A cure for the childhood peanut allergy may be available in the next three years. In a pilot study, 21 of 23 children between the ages of seven to seventeen were successfully treated for peanut allergies, which allowed them to consume foods containing the nut without suffering a reaction.

The groundbreaking research conducted at Cambridge University Hospitals in the United Kingdom was presented at the annual meeting of the American Association for the Advancement of Science.

Childhood peanut allergies commonly cause the constriction of airways, breathing difficulties, asthma, itching and swelling. However, about 10 percent of children who suffer from peanut allergies face a serious, multisystem allergic reaction known as anaphylactic shock that for some can lead to death. In addition, sensitivity to peanuts very rarely lessens over time, meaning that children do not outgrow the dangerous disorder.

The new treatment that gradually desensitizes the immune system to peanuts has shown the most promising results to date. According to researcher Dr. Andrew Clark, the research team will launch a major clinical trial involving 104 children in March.

During the upcoming controlled clinic trial, the participants will be randomly assigned to either receive the treatment or to become a part of the control group for a period of three years. Those assigned to receive the therapy will be given a small amount of yogurt containing one milligram of peanut flour daily. The amount of peanut flour will gradually be increased to the equivalent of five peanuts daily in order to slowly desensitize the immune system of each child.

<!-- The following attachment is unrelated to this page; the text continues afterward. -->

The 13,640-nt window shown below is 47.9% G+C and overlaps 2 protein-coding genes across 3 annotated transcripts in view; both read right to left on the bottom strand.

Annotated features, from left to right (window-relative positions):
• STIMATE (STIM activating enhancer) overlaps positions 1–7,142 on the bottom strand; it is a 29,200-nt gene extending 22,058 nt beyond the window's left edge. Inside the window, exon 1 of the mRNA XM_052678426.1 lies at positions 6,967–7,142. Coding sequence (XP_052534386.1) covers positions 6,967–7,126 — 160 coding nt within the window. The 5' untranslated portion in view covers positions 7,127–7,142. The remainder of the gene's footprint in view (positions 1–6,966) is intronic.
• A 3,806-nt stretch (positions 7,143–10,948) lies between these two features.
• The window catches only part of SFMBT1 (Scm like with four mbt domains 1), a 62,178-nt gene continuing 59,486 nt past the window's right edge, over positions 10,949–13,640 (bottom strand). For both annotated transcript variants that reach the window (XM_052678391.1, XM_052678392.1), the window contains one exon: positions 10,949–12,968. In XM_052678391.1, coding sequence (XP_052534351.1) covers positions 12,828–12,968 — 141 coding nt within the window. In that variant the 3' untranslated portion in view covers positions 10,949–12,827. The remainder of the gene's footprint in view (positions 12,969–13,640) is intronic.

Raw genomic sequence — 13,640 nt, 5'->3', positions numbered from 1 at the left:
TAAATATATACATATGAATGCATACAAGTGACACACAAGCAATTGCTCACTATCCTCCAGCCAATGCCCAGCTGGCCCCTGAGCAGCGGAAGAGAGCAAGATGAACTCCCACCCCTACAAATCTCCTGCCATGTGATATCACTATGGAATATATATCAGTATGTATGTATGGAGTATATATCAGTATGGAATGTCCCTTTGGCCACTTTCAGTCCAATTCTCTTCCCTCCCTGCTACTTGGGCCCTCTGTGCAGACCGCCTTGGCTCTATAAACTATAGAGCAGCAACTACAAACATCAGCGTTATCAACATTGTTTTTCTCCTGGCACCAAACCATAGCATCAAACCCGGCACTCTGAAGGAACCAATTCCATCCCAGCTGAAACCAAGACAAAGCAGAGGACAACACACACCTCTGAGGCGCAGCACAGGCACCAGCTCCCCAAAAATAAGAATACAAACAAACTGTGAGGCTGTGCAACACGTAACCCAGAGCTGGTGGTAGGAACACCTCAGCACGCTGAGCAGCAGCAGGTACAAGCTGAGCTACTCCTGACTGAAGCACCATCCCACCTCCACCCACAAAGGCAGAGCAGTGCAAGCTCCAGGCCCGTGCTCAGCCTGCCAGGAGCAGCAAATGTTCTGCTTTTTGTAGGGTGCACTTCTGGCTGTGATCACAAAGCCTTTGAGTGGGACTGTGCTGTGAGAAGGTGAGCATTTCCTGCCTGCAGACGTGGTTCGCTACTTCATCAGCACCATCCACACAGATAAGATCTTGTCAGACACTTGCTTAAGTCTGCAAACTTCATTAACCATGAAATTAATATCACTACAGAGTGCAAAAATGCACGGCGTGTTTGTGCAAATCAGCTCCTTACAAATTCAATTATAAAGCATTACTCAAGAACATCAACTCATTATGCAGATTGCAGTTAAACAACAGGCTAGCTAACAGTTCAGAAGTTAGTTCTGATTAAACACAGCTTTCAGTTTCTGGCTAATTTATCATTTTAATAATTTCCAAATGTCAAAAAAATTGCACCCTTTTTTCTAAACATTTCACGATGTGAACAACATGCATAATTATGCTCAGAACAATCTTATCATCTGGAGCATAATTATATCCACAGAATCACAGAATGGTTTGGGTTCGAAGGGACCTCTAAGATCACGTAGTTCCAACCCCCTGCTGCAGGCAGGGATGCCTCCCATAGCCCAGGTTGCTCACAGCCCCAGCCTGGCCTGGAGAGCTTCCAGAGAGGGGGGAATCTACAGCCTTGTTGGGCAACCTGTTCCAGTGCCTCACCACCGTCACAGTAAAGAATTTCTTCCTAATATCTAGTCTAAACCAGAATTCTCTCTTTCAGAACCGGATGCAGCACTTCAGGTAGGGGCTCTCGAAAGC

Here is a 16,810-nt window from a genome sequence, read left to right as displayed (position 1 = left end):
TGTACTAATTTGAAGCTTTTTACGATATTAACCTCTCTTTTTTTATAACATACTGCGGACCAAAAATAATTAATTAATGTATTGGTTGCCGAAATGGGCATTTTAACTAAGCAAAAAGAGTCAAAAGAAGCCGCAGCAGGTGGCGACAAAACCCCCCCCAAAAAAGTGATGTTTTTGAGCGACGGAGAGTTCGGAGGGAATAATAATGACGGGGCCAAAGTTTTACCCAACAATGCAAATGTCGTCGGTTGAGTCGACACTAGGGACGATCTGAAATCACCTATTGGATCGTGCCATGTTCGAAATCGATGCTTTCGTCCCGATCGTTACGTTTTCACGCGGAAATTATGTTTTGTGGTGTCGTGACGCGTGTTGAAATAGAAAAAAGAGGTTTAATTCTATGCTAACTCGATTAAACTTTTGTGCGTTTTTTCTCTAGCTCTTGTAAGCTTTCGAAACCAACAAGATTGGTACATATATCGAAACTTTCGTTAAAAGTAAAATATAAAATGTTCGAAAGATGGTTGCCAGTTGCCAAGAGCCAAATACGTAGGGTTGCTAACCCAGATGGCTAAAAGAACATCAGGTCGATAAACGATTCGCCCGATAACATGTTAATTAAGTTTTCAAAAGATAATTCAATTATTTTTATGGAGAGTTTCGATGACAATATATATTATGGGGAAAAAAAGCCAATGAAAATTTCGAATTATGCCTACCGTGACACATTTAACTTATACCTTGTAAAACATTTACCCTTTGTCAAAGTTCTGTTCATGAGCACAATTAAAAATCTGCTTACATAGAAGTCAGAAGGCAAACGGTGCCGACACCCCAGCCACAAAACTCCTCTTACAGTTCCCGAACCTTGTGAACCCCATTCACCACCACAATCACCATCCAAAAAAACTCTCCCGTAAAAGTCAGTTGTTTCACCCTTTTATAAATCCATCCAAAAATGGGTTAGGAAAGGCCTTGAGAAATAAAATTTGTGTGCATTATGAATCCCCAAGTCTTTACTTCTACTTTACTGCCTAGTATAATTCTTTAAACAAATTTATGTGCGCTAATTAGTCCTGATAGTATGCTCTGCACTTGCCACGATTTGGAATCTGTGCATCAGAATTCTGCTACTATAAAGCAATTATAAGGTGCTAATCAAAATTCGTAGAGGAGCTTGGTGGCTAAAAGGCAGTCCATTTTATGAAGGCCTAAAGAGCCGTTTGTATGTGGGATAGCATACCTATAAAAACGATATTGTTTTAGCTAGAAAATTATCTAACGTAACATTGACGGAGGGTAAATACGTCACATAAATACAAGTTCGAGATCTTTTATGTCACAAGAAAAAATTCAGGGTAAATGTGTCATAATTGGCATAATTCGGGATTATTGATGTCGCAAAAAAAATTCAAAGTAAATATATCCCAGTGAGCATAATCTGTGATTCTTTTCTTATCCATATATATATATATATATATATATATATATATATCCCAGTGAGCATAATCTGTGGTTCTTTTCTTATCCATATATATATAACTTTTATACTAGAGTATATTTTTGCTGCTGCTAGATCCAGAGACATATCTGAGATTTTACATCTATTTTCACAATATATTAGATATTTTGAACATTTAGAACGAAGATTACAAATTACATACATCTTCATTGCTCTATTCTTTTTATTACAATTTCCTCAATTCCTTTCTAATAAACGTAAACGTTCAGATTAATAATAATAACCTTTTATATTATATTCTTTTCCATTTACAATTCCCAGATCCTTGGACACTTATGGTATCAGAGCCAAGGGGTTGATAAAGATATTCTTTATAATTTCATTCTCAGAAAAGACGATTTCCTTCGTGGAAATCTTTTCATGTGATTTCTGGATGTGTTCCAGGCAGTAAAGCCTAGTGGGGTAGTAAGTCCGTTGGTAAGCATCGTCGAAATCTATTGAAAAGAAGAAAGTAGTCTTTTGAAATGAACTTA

Clark believes that the treatment could help rid thousands of children of their allergic reaction to peanuts, and could also be the beginning of the end for all food allergies.

Clark pointed out that it may be necessary for children to receive the immunotherapy for two to three years before reaching a point that may allow for the possibility of stopping treatment without losing their tolerance. In addition, Clark cautioned that because the therapy in is the research stage, and requires intensive clinical oversight to ensure its safety, it must not be tried at home outside the research setting.

Living with food allergies requires careful consideration in making food choices for consumption. Maintaining a healthy lifestyle and eating a healthy are also important considerations for success in the battle against food allergies.